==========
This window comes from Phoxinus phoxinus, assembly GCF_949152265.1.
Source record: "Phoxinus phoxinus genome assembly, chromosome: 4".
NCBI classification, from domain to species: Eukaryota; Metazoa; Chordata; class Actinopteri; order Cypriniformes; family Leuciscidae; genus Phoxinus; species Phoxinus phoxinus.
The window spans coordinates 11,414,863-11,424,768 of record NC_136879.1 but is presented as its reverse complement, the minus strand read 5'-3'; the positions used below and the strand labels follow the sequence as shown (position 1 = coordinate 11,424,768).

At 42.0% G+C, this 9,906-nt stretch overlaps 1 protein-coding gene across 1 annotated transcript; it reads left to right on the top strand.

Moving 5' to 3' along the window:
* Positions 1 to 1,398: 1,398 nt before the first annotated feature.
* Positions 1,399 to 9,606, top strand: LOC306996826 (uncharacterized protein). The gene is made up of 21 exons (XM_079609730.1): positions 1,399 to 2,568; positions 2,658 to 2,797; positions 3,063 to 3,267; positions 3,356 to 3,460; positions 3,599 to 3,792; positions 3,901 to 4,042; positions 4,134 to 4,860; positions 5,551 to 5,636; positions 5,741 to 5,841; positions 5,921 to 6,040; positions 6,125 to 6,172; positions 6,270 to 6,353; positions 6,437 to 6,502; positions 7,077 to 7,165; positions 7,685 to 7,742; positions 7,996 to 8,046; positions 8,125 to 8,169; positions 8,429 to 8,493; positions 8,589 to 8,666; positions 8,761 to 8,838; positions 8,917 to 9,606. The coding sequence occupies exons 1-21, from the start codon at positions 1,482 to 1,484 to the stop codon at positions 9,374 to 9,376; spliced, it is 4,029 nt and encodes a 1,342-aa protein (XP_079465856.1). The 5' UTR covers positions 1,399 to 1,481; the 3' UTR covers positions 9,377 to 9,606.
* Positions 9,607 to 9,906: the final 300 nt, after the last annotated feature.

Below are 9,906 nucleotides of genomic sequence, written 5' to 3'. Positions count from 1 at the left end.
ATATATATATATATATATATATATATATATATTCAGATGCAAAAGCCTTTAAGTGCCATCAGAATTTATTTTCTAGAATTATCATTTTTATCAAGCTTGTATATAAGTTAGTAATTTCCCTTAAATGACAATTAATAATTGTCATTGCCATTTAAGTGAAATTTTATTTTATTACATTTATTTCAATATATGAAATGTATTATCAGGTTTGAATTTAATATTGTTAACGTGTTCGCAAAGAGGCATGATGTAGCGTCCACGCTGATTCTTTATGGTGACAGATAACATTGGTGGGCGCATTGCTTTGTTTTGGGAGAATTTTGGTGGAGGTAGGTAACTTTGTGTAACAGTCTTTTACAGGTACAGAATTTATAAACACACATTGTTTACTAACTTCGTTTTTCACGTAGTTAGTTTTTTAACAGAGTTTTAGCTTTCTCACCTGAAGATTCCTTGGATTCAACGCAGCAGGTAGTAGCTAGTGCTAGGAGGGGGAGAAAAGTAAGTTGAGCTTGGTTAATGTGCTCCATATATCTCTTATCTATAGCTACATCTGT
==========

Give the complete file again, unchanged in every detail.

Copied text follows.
This window comes from Phoxinus phoxinus, assembly GCF_949152265.1.
Source record: "Phoxinus phoxinus genome assembly, chromosome: 4".
NCBI classification, from domain to species: Eukaryota; Metazoa; Chordata; class Actinopteri; order Cypriniformes; family Leuciscidae; genus Phoxinus; species Phoxinus phoxinus.
The window spans coordinates 11,414,863-11,424,768 of record NC_136879.1 but is presented as its reverse complement, the minus strand read 5'-3'; the positions used below and the strand labels follow the sequence as shown (position 1 = coordinate 11,424,768).

At 42.0% G+C, this 9,906-nt stretch overlaps 1 protein-coding gene across 1 annotated transcript; it reads left to right on the top strand.

Moving 5' to 3' along the window:
* Positions 1 to 1,398: 1,398 nt before the first annotated feature.
* Positions 1,399 to 9,606, top strand: LOC306996826 (uncharacterized protein). The gene is made up of 21 exons (XM_079609730.1): positions 1,399 to 2,568; positions 2,658 to 2,797; positions 3,063 to 3,267; positions 3,356 to 3,460; positions 3,599 to 3,792; positions 3,901 to 4,042; positions 4,134 to 4,860; positions 5,551 to 5,636; positions 5,741 to 5,841; positions 5,921 to 6,040; positions 6,125 to 6,172; positions 6,270 to 6,353; positions 6,437 to 6,502; positions 7,077 to 7,165; positions 7,685 to 7,742; positions 7,996 to 8,046; positions 8,125 to 8,169; positions 8,429 to 8,493; positions 8,589 to 8,666; positions 8,761 to 8,838; positions 8,917 to 9,606. The coding sequence occupies exons 1-21, from the start codon at positions 1,482 to 1,484 to the stop codon at positions 9,374 to 9,376; spliced, it is 4,029 nt and encodes a 1,342-aa protein (XP_079465856.1). The 5' UTR covers positions 1,399 to 1,481; the 3' UTR covers positions 9,377 to 9,606.
* Positions 9,607 to 9,906: the final 300 nt, after the last annotated feature.

Below are 9,906 nucleotides of genomic sequence, written 5' to 3'. Positions count from 1 at the left end.
ATATATATATATATATATATATATATATATATTCAGATGCAAAAGCCTTTAAGTGCCATCAGAATTTATTTTCTAGAATTATCATTTTTATCAAGCTTGTATATAAGTTAGTAATTTCCCTTAAATGACAATTAATAATTGTCATTGCCATTTAAGTGAAATTTTATTTTATTACATTTATTTCAATATATGAAATGTATTATCAGGTTTGAATTTAATATTGTTAACGTGTTCGCAAAGAGGCATGATGTAGCGTCCACGCTGATTCTTTATGGTGACAGATAACATTGGTGGGCGCATTGCTTTGTTTTGGGAGAATTTTGGTGGAGGTAGGTAACTTTGTGTAACAGTCTTTTACAGGTACAGAATTTATAAACACACATTGTTTACTAACTTCGTTTTTCACGTAGTTAGTTTTTTAACAGAGTTTTAGCTTTCTCACCTGAAGATTCCTTGGATTCAACGCAGCAGGTAGTAGCTAGTGCTAGGAGGGGGAGAAAAGTAAGTTGAGCTTGGTTAATGTGCTCCATATATCTCTTATCTATAGCTACATCTGT